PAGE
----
1. Contillo, Christine RN
  2. Kayyali, Andrea MSN, RN
  3. Cutugno, Christine PhD, RN

Article Content

According to this study:


* No evidence shows a link between the incidence of patient contamination with MRSA in the ICU and inadequate hand hygiene among health care workers.


* Not a single case of MRSA transmission from either physicians or nurses to patients was identified, despite probable frequent exposure to the pathogen.



The issue of hospital-acquired infection of patients with increasingly virulent organisms has received much attention in recent months. It's believed that ICU patients are at highest risk for pathogenic contamination from the environment as well as from poor hand hygiene among providers.


Researchers evaluated the incidence of methicillin-resistant Staphylococcus aureus (MRSA) transmission from colonized or infected patients to the ICU environment and the subsequent transmission of the pathogen to uninfected patients at two teaching hospitals in London, England.


The researchers took 2,436 samples from environmental sites, including telephones, computer keyboards, door handles, medical charts, the undersides of chart tables, cardiac monitors, nurses' notes, and the tap handles of sinks. Also sampled were the pens, hands, and aprons of daytime nurses, as well as daytime physicians' hands and communal telephones. Samples weren't taken from other health care workers.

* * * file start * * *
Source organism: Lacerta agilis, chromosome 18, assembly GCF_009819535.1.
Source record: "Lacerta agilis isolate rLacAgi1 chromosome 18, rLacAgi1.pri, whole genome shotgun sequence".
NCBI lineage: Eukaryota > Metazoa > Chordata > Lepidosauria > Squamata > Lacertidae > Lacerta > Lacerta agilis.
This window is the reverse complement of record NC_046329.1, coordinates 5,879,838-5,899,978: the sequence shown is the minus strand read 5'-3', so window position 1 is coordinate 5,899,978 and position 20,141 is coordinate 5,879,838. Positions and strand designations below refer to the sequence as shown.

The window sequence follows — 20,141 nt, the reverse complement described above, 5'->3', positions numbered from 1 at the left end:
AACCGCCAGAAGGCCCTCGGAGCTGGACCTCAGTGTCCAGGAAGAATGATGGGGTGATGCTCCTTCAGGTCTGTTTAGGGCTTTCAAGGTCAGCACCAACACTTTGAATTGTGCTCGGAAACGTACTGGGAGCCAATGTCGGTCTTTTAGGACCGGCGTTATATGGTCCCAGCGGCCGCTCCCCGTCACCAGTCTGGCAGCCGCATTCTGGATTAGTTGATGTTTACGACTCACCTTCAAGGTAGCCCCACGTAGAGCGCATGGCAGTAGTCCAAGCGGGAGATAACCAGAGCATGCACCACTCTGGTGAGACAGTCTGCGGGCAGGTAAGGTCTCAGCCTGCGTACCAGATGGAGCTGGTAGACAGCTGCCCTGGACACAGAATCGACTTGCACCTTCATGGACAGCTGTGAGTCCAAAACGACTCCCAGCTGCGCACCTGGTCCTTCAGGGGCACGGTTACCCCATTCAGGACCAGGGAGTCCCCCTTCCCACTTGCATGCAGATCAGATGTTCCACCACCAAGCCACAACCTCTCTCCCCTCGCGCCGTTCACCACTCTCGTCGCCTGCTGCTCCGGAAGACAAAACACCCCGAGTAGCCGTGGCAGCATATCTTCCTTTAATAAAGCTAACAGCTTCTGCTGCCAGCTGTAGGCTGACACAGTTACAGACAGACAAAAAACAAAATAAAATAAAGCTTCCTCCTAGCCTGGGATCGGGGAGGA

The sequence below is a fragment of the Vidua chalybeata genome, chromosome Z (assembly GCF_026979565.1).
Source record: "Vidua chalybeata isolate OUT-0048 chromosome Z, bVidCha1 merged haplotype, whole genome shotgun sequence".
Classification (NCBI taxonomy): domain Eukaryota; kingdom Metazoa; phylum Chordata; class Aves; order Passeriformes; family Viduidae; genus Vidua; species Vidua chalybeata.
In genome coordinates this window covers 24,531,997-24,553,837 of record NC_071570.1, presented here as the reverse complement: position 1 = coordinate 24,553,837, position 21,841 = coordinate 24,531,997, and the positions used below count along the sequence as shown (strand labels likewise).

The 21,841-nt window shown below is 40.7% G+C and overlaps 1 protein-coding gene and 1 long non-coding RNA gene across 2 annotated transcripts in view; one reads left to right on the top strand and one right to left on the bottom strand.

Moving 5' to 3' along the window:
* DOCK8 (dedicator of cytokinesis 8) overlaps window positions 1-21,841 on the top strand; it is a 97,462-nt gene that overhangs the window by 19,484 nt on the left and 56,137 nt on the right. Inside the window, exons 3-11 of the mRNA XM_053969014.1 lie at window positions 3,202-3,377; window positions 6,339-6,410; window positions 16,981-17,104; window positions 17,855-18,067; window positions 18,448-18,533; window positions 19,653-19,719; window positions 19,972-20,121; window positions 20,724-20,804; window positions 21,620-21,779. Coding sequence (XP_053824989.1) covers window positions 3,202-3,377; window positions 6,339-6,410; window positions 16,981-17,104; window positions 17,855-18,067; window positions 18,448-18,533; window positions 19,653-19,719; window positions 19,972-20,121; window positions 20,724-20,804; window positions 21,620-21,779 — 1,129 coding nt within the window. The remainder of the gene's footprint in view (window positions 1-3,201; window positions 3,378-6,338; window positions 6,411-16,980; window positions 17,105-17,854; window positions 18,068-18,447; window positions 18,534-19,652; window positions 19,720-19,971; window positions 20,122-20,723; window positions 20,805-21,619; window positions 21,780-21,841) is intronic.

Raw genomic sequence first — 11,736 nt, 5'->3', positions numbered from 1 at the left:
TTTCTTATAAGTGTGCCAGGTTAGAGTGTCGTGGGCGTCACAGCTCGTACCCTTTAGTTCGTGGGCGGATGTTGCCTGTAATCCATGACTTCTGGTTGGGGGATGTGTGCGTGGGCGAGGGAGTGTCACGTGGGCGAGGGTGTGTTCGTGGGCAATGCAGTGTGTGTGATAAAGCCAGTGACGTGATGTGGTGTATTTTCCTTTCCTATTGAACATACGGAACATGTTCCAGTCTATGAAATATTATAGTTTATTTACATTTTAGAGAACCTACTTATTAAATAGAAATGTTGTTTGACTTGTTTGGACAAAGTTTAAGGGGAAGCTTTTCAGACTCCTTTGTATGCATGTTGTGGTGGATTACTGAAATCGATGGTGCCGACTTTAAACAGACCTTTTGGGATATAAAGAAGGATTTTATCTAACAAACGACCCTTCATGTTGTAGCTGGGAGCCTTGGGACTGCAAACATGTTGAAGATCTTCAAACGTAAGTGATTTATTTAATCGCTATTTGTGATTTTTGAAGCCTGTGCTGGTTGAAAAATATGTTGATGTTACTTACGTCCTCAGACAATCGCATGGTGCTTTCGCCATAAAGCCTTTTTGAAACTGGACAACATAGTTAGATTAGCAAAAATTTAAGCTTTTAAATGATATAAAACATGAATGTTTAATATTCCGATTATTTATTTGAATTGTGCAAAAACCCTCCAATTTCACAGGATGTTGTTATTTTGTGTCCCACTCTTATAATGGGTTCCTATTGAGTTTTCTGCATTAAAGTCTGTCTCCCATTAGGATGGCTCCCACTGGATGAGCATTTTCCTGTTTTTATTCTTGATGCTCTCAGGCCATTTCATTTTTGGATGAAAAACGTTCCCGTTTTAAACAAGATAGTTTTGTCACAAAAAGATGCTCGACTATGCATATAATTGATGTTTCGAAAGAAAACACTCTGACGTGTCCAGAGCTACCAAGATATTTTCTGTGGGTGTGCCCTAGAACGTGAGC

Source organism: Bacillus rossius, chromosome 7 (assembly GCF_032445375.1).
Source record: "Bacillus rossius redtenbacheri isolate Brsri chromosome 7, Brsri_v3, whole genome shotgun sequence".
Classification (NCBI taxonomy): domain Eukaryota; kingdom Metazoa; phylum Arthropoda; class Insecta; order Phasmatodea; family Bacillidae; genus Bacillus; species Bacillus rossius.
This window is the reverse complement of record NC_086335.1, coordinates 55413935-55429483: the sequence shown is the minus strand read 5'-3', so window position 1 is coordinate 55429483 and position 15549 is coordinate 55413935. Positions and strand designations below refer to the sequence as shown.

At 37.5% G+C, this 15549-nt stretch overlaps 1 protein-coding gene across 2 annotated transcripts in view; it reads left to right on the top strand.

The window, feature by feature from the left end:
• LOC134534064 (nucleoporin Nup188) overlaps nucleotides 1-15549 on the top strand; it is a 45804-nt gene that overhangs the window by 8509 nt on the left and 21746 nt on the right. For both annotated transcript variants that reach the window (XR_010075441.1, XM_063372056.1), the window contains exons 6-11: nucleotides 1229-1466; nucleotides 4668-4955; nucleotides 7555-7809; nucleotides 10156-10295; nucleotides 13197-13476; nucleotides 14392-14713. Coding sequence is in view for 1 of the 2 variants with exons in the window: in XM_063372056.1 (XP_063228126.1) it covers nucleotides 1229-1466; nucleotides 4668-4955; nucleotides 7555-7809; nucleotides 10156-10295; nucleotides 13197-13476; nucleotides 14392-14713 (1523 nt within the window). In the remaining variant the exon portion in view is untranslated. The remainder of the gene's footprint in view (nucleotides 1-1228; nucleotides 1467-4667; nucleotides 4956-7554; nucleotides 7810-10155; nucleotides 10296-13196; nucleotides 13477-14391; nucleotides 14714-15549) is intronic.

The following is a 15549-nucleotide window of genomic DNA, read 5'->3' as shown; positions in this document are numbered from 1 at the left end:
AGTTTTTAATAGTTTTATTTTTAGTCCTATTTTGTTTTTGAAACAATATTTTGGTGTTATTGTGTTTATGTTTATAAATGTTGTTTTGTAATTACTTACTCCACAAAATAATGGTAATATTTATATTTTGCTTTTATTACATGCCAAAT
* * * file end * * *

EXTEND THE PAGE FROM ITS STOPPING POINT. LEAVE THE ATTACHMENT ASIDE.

By the end of the study period, only one patient had acquired a strain of MRSA previously isolated from the environment. Five other patients had become colonized with strains not previously isolated from the environment. No instances of MRSA transmission from nurse or physician to patient were identified. Because only certain daytime workers were included in the study, further research is indicated.


The researchers conclude that, despite probable frequent contact exposure to MRSA, few ICU patients become either colonized or infected with it. Although the finding is intriguing, those of us who work to contain the spread of nosocomial infection in the ICU look toward further and irrefutable proof that pathogenic contamination from equipment or staff does not occur.


C. Cutugno


Wilson AP, et al. Crit Care Med 2007;35(10):2275-9.